The Used Release Most Mature Album To Date, With “The Canyon”

Album Review

Last month, The Used released their 7th studio album since their self-titled debut album in 2002. The Canyon has a total of 17 tracks; each one different from the last. The album is available for streaming on Spotify, as well as other platforms if you haven’t heard it yet.

The Canyon is refreshing in the sense that it encompasses the band’s signature sound, but has some run over of socio-political issues from their last album, Imaginary Enemy. Tracks 6 and 13, “Pretty Picture” and “The Quiet War”, very obviously are about the state of politics and it’s affect on culture. “The Quiet War” consists of multiple literary references and authors, like Noam Chomsky and Stephen King. The song also includes a section where Bert raps, which is pretty cool if you ask me. “Pretty Picture” begins with audio clips of Jim Jones speaking to his congregation until it picks up musically. I get the notion the song is related to the national issue of lack of mental health care and suicide.  The Canyon is unique in several ways while still holding true to the band’s emo roots. This album is personal, and has a common theme of loss and death, which isn’t all that shocking as Bert’s childhood best friend committed suicide last year. The opening track, “For You” is an acoustic tribute to his friend, Tregen Lewis. It’s emotional and heartfelt. The 14th track, “Moon-Dream”, is also a dedication to someone in Bert’s life. He wrote the song for his daughter, Cleo, and even went as far as to incorporate her singing in the song. It’s executed in a very “Eleanor Rigby” sort of way.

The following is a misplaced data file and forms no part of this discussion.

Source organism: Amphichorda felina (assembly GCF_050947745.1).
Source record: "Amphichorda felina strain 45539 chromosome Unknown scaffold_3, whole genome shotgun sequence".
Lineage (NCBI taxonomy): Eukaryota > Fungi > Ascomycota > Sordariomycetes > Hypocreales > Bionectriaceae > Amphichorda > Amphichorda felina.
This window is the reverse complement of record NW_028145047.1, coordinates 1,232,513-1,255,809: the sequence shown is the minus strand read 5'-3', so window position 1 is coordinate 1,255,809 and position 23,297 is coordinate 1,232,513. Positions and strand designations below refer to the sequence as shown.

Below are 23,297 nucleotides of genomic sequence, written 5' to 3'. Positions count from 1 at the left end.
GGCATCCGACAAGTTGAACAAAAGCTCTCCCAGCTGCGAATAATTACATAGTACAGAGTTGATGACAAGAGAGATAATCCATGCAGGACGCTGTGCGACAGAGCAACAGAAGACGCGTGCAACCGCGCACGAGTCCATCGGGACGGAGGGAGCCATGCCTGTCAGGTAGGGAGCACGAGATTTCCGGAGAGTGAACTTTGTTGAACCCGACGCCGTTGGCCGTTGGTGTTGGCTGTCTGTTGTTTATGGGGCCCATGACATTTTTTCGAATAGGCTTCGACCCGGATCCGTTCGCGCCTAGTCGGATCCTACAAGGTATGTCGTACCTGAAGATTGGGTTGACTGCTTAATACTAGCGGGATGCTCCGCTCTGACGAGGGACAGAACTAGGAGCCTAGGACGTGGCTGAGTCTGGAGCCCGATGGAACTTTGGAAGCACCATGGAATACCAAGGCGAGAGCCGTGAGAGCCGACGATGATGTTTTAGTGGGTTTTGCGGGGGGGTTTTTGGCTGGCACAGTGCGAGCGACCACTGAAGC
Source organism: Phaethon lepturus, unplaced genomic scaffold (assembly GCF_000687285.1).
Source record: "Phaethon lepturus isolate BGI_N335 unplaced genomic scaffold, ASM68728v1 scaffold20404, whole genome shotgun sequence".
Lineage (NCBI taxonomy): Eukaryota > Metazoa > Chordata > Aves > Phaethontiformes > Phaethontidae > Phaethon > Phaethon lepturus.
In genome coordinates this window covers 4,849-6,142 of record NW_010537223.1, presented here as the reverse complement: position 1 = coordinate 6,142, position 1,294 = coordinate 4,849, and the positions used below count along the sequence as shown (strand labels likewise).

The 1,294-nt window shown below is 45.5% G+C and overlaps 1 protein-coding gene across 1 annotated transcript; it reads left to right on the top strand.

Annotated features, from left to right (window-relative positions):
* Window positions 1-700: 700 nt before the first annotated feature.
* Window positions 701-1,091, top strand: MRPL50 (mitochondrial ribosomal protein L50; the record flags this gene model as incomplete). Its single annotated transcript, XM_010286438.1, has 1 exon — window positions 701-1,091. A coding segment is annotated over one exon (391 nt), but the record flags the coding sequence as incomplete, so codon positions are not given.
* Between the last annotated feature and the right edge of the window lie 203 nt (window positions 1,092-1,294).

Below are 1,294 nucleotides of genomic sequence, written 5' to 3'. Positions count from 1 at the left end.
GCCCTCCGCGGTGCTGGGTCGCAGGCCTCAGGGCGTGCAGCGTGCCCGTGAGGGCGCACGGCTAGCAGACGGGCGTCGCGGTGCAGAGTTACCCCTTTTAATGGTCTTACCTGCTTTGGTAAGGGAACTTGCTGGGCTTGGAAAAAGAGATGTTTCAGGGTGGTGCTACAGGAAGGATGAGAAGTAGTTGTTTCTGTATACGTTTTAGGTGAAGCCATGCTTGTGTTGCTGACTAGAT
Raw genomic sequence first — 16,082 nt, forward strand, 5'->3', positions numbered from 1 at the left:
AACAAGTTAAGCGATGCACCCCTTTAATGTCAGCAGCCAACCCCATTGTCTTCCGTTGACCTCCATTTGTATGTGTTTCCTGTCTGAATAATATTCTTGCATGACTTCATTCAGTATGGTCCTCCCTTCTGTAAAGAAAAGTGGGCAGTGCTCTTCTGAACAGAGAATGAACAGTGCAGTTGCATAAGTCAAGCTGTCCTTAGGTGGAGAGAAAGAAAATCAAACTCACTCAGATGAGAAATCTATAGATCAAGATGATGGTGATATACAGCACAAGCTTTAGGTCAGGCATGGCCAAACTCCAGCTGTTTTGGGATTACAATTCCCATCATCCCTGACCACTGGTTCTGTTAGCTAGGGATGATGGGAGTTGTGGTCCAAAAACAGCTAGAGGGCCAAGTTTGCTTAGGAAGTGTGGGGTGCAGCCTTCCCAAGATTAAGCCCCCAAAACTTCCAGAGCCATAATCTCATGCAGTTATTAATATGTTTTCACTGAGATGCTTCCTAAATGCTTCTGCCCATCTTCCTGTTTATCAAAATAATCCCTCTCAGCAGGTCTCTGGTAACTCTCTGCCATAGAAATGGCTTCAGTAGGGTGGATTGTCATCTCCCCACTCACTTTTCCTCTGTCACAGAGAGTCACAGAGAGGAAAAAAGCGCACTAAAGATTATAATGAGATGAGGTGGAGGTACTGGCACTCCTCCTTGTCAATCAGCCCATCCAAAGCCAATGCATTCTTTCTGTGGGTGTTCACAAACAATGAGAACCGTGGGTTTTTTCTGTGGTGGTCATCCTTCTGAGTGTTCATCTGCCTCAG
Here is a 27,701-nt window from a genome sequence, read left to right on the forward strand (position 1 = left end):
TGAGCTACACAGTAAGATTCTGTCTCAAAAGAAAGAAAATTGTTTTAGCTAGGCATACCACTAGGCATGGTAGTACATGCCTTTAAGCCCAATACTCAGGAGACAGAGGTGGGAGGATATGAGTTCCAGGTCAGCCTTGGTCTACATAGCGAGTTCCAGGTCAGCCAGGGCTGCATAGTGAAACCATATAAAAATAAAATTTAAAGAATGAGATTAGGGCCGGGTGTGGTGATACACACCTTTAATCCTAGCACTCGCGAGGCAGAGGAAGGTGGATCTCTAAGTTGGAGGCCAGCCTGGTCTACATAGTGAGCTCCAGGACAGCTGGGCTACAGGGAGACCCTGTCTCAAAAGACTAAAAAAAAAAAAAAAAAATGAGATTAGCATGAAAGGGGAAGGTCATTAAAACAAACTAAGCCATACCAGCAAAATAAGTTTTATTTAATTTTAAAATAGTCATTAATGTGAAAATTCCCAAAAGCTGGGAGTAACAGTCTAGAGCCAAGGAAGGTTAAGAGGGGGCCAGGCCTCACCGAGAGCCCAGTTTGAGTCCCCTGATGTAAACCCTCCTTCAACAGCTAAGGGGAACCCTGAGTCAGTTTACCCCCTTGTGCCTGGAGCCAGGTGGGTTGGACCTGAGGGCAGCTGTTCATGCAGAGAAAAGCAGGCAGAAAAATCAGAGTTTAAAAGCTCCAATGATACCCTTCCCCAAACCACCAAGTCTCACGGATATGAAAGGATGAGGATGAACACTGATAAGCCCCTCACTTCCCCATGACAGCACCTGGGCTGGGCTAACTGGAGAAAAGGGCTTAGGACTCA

If you’re anticipating the punk rock/ post-hardcore sound The Used is known for, fear not because it’s definitely on this album. Imaginary Enemy received criticism from some fans for straying too far from their classic sound (I personally enjoyed it however), but The Canyon gets back in touch with their original roots. “Cold War Telescreen” and “Moving The Mountain (Odysseus Surrenders)” both have a southern hardcore vibe, think Every Time I Die.

Track 15, “The Nexus” opens with soft, feminine “oo”-ing which is cut off by grimy, sludgy guitar riffs and whisper vocals, almost like they’re channeling Marilyn Manson. This track almost has a sultry vibe to it.

If you’re like me then you also love the softer side of The Used, for example “Blue and Yellow”. This album also offers that in “Upper Falls”. Some of my top picks off The Canyon are “Funeral Post”, which has a slowcore feel to it, and “Over and Over Again”, which offers an upbeat, poppy reprieve from the overall dismay theme of the album.

As someone who has lost friends to suicide, I feel for ya Bert. Much love from us at Chimera Magazine.


If you’re not already listening to the album and analyzing the lyrics, do it now! And check out their site to purchase merch or tickets for their tour with Glassjaw!


  • Sierra Santschi

Photo Credit: Derek Bremner